The Golden Gate University community is saddened to learn of the passing of Richard “Dick” Rosenberg, retired chairman and chief executive officer of Bank of America, on March 3 at the age of 92. A visionary business leader and philanthropist, he will be remembered for his profound impact on GGU and the wider Bay Area.
A graduate of GGU’s Juris Doctor, Master of Laws, and Master of Business Administration programs, Rosenberg served on the Board of Trustees and was a tireless advocate for the University, passionate about veterans’ education and support services. He made exceptional philanthropic contributions to GGU that greatly supported the welfare and development of the University.
“Dick was an inspirational, distinguished, and gracious GGU alumnus,” said president David J. Fike. “His passion for philanthropy, support for veterans, and commitment to quality have powerfully impacted GGU and the students we serve.”
Named Alumnus of the Year in 1982, Rosenberg served on the Board of Trustees from 1984-1993. In 2015, he received the Amicus Award in recognition of his investment in GGU and impact on the University’s educational programs.
Rosenberg was born on April 21, 1930, in Massachusetts. With the country in the grip of the Great Depression, his parents struggled to make a living. His father worked in the shipyards of New York City while his mother was employed as a salesclerk for local dress shops.
Rosenberg paid his way through college, earning a BS degree from Suffolk University in Boston in 1952. After college graduation, he served in the U.S. Navy, undertaking active roles in the Korean War and Vietnam before reaching the rank of commander in the US Naval Reserves.
“Dick Rosenberg’s life story epitomized the trajectory of the Greatest Generation — and the power of the GI Bill to unlock their full potential,” said Jason Dempsey, Director of The Helen Diller Center for Veterans of U.S. Military Service at GGU. “It is a testament to him that he leveraged the GI Bill to take advantage of every educational opportunity he could, and then later in life made it his mission to help the next generation of veterans forge their own paths to success.”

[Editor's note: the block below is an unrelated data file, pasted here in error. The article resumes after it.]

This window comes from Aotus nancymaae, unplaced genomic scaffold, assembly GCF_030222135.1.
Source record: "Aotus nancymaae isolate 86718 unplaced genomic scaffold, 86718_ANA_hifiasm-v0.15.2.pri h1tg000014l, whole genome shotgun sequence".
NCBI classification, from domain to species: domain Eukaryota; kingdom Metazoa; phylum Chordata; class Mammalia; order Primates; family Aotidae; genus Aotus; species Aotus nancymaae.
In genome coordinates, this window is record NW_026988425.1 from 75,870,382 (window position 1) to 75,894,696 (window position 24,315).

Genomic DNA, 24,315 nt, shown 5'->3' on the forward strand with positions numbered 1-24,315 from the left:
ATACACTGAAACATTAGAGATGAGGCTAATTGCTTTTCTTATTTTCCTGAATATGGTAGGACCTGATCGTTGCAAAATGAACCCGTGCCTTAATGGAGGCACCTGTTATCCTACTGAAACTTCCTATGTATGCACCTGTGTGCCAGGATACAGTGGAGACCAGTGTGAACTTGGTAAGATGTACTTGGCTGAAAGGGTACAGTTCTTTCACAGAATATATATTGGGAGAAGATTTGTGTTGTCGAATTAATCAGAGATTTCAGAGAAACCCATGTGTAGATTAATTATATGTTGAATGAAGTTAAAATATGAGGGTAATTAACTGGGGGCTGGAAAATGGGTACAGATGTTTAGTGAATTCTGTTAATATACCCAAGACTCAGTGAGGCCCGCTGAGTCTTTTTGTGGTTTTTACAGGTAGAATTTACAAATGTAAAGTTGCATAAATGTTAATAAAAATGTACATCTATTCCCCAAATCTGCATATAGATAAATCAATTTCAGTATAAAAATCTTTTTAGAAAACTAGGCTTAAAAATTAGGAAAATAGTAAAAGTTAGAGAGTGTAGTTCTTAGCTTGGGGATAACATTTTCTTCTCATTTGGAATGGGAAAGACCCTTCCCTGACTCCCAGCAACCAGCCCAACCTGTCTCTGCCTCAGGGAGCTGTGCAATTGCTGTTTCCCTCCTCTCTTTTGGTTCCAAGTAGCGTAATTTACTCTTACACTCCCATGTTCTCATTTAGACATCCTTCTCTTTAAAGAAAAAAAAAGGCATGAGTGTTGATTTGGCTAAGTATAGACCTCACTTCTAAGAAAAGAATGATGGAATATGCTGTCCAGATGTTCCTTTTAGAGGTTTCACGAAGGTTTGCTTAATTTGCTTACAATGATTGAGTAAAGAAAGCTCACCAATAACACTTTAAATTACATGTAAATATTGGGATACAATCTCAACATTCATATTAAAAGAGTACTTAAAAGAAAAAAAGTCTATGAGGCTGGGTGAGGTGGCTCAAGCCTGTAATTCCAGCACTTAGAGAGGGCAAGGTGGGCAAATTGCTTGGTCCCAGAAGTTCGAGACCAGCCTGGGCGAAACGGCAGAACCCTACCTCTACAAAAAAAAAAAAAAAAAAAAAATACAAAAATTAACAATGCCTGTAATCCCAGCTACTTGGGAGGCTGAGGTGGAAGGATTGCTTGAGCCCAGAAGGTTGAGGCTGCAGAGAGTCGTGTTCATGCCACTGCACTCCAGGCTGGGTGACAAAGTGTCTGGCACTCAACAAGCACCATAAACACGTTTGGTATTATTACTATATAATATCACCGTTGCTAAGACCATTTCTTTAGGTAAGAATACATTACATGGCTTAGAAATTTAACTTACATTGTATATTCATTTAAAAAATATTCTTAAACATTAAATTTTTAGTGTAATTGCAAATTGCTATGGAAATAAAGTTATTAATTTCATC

Rosenberg began his banking career at Crocker-Anglo Bank and later Wells Fargo, where he worked for 22 years.
During his tenure as chairman and chief executive officer of Bank of America, Rosenberg doubled the size of the financial institution. Under his leadership, and by the time he retired in 1996, Bank of America became the second-largest banking institution in the United States, achieving record earnings and establishing itself as a leader in community reinvestment programs.
Rosenberg was dedicated to balancing his contributions to the business world with philanthropy. He served on the boards of directors of the Buck Institute for Research on Aging, the San Francisco Symphony, and the Naval War College Foundation. He was president of the San Francisco Jewish Home (now the San Francisco Campus for Jewish Living) and served for many years on the board of the United Way of the Bay Area. He also served as founding chair of the Health Executive Council and chair of the Foundation board of the University of California San Francisco Medical Center, where he directed the campaign to build UCSF’s new hospital in Mission Bay.
For his numerous contributions, Rosenberg was elected to the Horatio Alger Association of Distinguished Americans, the American Academy of Arts and Sciences, and the Bay Area Business Hall of Fame.
Rosenberg is survived by his wife of 66 years, Barbara Rosenberg, sons W. Michael Rosenberg and Peter Rosenberg, and five grandchildren. He will be greatly missed and remembered for his tremendous achievements and his legacy of positive change.